• First-aid kit, including cotton bandage rolls, bandage tape and scissors, antibiotic ointment, flea and tick prevention, gloves, isopropyl alcohol, saline solution, and a pet first aid reference book
  • Pet litter and litter box if appropriate, newspapers, paper towels, plastic trash bags, and household chlorine bleach
  • Picture of you with your pet to document ownership if you become separated: Add a note specifying your pet’s species, breed, age, sex, color, and distinguishing characteristics

Keep your disaster kit fresh

Remember to replace your stored food and water every six months. Dedicate one area of your cabinet or pantry to non-perishable food like peanut butter and jelly that you continuously replace.

  • Keep canned food in a cool, dry place.
  • Store boxed food in tightly closed plastic or metal containers.
  • Keep a supply of fresh batteries.
  • Use items and continually replace them to avoid expiration and waste.
  • Review your needs and update your kit annually.

Water supply is a top priority

Make your emergency water supply a top priority. Your requirements will vary depending on age, physical condition, activity, diet, and climate.

An active person needs at least two quarts of drinking water daily, so store at least one gallon of water per person per day for a minimum of three days. This amount will provide for drinking, cooking, and sanitary needs.

Children, nursing mothers, and people with health issues will need more. Keep in mind that high temperatures can double the required water amount.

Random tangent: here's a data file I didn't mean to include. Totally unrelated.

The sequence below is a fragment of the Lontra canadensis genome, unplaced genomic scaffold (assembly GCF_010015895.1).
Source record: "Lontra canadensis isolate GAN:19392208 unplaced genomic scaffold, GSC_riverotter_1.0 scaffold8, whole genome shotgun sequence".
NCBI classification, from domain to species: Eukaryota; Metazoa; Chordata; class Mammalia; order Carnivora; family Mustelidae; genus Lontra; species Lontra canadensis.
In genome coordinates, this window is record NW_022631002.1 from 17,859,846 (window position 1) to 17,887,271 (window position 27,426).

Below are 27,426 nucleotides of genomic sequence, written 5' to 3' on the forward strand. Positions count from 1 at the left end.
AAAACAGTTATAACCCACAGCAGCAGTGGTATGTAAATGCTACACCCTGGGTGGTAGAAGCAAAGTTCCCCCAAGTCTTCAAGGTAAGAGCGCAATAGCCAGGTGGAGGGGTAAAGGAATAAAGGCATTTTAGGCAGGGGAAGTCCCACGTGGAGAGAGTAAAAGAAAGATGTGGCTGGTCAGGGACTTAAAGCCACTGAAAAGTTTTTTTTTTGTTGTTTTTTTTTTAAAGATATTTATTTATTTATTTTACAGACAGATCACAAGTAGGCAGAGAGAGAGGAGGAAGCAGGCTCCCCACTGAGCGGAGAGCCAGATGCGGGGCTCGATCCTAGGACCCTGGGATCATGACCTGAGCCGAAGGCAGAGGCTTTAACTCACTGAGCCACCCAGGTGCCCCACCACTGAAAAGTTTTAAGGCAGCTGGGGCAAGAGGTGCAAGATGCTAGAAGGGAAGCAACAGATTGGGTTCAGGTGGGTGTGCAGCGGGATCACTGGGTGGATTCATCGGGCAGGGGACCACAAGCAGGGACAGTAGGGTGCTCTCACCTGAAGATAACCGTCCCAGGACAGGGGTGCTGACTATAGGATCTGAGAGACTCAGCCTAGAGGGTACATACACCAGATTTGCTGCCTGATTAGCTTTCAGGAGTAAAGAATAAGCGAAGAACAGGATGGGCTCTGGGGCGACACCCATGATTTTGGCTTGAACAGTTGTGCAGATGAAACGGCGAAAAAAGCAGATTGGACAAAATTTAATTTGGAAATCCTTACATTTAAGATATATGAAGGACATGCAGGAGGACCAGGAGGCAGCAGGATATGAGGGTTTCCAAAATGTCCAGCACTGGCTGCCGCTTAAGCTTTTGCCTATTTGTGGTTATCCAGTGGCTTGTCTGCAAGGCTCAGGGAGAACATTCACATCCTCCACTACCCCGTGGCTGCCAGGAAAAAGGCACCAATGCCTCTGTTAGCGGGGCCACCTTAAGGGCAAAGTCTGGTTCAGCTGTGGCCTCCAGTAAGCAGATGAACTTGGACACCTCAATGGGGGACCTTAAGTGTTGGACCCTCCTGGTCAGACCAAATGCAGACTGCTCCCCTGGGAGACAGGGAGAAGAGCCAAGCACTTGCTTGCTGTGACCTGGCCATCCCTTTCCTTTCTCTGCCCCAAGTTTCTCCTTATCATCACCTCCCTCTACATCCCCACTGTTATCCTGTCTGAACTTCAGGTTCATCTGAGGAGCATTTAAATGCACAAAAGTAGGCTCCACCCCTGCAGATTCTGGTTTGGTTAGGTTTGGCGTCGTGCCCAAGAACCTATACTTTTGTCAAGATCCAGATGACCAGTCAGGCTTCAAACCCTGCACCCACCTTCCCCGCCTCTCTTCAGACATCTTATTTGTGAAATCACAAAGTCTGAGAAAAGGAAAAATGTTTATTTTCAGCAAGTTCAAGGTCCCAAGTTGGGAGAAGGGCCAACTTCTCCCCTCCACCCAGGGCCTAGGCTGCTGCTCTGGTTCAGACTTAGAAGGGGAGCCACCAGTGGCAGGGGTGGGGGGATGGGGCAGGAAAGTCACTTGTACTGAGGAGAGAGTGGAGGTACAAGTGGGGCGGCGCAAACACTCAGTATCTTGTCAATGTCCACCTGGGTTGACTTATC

Store your water in thoroughly washed plastic, fiberglass, or enamel-lined containers. Don't use containers that can break (like glass bottles) and never use a container that has held toxic substances. Plastic containers like soda bottles work, and camping stores offer various containers.

Seal your water containers tightly and label and store them in a cool, dark place. Put a date on each container, and change stored water every six months.

Identify and gather important documents

Collect your household documents and create a photographic inventory of your household contents and valuables for an efficient insurance claims process.

  • Insurance papers
  • Medical records
  • Bank account numbers
  • Social Security cards
  • Deeds or mortgages
  • Birth and marriage certificates
  • Stocks and bonds
  • Recent tax returns
  • Wills and estate papers
  • Emergency or hotline contact information
  • Valuables and priceless personal items

Secure your documents in a safe place. Store paper copies in a fireproof and waterproof box or safe at home, in a bank safe deposit box, or with a trusted friend or relative. Keep electronic copies of important documents in a password-protected encrypted format on a removable flash or external hard drive in your fireproof and waterproof box or safe, or use a secure cloud-based service.

Store your disaster supply kit, documentation, and valuables in waterproof containers away from basements or other home locations that may flood.

Store multiple kits in multiple locations

A disaster can occur when you are at home, work, or traveling. Prepare a kit for your home, work, and all vehicles.

  • Home: Have this kit in one location that all family members know and can access.
  • Work: Prepare to shelter at work for at least 24 hours with food, water, and other needed items like medicines and comfortable walking shoes stored in a portable container.
  • Vehicle: Keep an emergency supply kit in your car.